The biggest draw, though, lies in the vast, vast amount of items available through IX's crafting system. Since the greatest weapons and armor can't be found in stores, don't be surprised if you spend hours tracking down the right parts for some glorious new set of gear (that's always reflected on your character's model). And since this is the first multiplayer Dragon Quest, if you've got a friend with 80-or-so hours to kill, both of you can steamroll through the main campaign, or delve into random dungeons for rare rewards. If all of these details sound like the recipe for a winning RPG, currently, the only place to play Dragon Quest IX is the Nintendo DS.

The two Dragon Quest games we haven't mentioned so far are definitely the most hardcore of the series—though not always for the best reasons. Dragon Quest VI introduces a new job system to the series, one that offers nine distinct classes and eight ranks within them—along with seven "hybrid classes" gained from mastering previous ones. There's a lot of complexity to speak of, but unfortunately, Part VI doesn't give the player nearly enough information about them, making planning ahead with the help of Internet resources an absolute necessity. Of course, don't expect to see this system in play for the first 15 or 20 hours. VI isn't a well-paced game, and the central conceit—traveling back and forth between two different worlds—just adds more aimless wandering to the equation, since said worlds aren't very distinct from one another. Still, it's a big, beautiful Dragon Quest, and if you can get beyond its problems, VI makes for a worthwhile adventure. Currently, you can play the English language version via the mobile port, or on the Nintendo DS.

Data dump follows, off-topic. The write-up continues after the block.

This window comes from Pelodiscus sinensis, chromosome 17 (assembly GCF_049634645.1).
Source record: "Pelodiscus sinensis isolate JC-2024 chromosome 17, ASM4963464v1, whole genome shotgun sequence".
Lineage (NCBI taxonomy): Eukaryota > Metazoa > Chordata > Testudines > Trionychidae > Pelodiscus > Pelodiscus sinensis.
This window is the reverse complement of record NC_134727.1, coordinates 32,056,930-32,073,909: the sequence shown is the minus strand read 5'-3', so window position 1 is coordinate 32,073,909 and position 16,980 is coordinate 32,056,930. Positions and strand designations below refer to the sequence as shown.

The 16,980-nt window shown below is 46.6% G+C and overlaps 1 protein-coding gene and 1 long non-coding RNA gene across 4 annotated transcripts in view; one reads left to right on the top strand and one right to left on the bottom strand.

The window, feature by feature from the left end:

Finally, we have Dragon Quest VII. Even though it contains all the essential elements of this RPG series, it's definitely a bad place to start. In terms of design, it really feels like an expansion of Part VI: The same job system returns, with even more added complexity, and the game's pace is often glacial. While RPGs are known to have their slow starts, VII forces you to wait between 3-5 hours before even fighting your first enemy, and the job system doesn't make itself available until around the 25-hour mark. And the many technical shortcomings certainly don't help these problems go down easier: VII is a downright ugly game, clearly meant to release on the platform years earlier, and programming limitations ended up neutering what could have been a fine localization.

Even so, VII's premise remains one of the best in the series: You begin the game on your world's sole island, and end up restoring the rest of the planet bit-by-bit by heading to the past and righting what went wrong. Thankfully, there is a 3DS port that fixes many of VII's unfortunate issues, and it will launch in North America this summer. Until then, the only way to play Dragon Quest VII in English remains the original 2001 PlayStation release, brought over here under the title "Dragon Warrior VII."